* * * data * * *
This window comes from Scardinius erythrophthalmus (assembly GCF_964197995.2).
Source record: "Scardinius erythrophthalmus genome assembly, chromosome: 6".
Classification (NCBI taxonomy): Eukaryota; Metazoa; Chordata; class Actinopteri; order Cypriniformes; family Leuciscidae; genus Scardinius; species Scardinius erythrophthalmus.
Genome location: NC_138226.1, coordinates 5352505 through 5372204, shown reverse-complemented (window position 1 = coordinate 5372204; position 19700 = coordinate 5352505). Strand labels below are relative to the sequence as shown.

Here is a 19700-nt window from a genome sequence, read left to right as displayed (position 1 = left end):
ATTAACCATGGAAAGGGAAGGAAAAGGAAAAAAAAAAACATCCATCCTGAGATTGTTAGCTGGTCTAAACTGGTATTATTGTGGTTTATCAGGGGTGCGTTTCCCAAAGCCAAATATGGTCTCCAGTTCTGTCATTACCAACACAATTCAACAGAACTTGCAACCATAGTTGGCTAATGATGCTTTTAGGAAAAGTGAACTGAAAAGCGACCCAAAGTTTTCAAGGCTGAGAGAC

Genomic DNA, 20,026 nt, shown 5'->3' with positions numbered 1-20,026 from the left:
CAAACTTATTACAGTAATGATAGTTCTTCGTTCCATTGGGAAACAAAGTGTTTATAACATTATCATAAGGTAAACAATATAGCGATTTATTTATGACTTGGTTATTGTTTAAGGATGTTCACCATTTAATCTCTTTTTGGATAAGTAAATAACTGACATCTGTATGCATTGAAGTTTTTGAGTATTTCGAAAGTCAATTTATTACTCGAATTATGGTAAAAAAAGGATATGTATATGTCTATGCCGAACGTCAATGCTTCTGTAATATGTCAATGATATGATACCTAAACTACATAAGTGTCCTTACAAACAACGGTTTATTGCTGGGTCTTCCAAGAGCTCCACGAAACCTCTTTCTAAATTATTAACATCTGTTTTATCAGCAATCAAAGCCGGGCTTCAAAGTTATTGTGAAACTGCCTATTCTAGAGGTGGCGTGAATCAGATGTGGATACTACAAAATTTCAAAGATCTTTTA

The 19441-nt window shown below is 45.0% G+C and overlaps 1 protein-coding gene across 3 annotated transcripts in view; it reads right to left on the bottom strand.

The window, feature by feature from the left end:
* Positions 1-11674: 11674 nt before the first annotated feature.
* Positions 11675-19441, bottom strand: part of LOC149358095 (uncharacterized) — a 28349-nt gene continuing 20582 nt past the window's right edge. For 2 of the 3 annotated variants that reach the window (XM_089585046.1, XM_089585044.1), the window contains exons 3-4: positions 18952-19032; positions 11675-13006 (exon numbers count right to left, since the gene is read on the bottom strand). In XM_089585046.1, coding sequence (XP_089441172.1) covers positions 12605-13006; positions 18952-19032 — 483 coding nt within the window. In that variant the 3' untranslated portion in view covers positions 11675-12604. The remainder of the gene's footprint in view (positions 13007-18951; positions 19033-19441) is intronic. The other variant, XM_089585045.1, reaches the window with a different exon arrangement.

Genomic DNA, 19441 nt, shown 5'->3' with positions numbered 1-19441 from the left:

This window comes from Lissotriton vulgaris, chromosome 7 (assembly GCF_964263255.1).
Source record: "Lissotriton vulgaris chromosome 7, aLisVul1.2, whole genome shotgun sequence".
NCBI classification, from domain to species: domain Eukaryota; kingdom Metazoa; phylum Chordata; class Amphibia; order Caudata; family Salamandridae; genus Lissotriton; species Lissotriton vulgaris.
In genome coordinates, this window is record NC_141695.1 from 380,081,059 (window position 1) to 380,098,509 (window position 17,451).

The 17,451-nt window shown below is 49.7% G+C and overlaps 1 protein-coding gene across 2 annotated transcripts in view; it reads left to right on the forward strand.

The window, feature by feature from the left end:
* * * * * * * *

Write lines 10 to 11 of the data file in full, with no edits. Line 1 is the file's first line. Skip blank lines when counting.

The window, feature by feature from the left end:
* Positions 1-11674: 11674 nt before the first annotated feature.